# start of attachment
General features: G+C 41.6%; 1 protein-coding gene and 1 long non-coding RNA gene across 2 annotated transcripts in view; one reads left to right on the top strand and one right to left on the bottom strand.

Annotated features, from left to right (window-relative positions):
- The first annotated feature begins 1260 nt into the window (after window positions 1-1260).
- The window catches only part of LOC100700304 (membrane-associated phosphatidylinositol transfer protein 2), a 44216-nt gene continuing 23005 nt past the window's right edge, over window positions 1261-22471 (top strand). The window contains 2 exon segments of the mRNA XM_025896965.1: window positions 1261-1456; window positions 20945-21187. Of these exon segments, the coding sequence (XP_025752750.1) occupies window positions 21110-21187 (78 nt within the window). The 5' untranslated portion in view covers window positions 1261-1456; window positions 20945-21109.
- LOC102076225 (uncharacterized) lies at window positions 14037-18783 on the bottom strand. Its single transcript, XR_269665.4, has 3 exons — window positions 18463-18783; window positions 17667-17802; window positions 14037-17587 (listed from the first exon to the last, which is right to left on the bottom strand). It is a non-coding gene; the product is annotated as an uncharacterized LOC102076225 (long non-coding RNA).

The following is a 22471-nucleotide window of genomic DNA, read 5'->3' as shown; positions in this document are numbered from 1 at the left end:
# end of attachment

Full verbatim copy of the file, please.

General features: G+C 41.6%; 1 protein-coding gene and 1 long non-coding RNA gene across 2 annotated transcripts in view; one reads left to right on the top strand and one right to left on the bottom strand.

Annotated features, from left to right (window-relative positions):
- The first annotated feature begins 1260 nt into the window (after window positions 1-1260).
- The window catches only part of LOC100700304 (membrane-associated phosphatidylinositol transfer protein 2), a 44216-nt gene continuing 23005 nt past the window's right edge, over window positions 1261-22471 (top strand). The window contains 2 exon segments of the mRNA XM_025896965.1: window positions 1261-1456; window positions 20945-21187. Of these exon segments, the coding sequence (XP_025752750.1) occupies window positions 21110-21187 (78 nt within the window). The 5' untranslated portion in view covers window positions 1261-1456; window positions 20945-21109.
- LOC102076225 (uncharacterized) lies at window positions 14037-18783 on the bottom strand. Its single transcript, XR_269665.4, has 3 exons — window positions 18463-18783; window positions 17667-17802; window positions 14037-17587 (listed from the first exon to the last, which is right to left on the bottom strand). It is a non-coding gene; the product is annotated as an uncharacterized LOC102076225 (long non-coding RNA).

The following is a 22471-nucleotide window of genomic DNA, read 5'->3' as shown; positions in this document are numbered from 1 at the left end: